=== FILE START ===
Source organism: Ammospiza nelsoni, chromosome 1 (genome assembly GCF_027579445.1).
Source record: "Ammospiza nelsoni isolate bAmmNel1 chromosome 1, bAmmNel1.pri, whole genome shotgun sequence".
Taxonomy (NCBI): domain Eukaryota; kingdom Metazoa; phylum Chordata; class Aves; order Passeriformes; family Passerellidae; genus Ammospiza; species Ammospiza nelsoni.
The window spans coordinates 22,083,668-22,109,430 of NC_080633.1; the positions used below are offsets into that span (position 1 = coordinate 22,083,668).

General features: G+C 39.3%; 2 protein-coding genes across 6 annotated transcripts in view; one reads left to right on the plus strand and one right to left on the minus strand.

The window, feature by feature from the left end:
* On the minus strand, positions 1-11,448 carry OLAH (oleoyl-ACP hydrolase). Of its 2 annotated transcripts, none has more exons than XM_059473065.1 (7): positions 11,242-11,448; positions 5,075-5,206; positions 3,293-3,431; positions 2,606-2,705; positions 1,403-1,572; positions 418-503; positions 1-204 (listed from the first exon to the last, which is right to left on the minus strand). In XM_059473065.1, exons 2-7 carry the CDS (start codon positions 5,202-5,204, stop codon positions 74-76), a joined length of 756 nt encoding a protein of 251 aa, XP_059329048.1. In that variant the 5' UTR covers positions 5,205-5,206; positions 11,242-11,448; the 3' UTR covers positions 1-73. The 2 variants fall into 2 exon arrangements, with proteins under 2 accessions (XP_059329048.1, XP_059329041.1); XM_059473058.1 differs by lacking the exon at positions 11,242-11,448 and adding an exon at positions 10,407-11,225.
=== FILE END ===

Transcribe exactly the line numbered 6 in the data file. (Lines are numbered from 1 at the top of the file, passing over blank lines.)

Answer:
The window, feature by feature from the left end: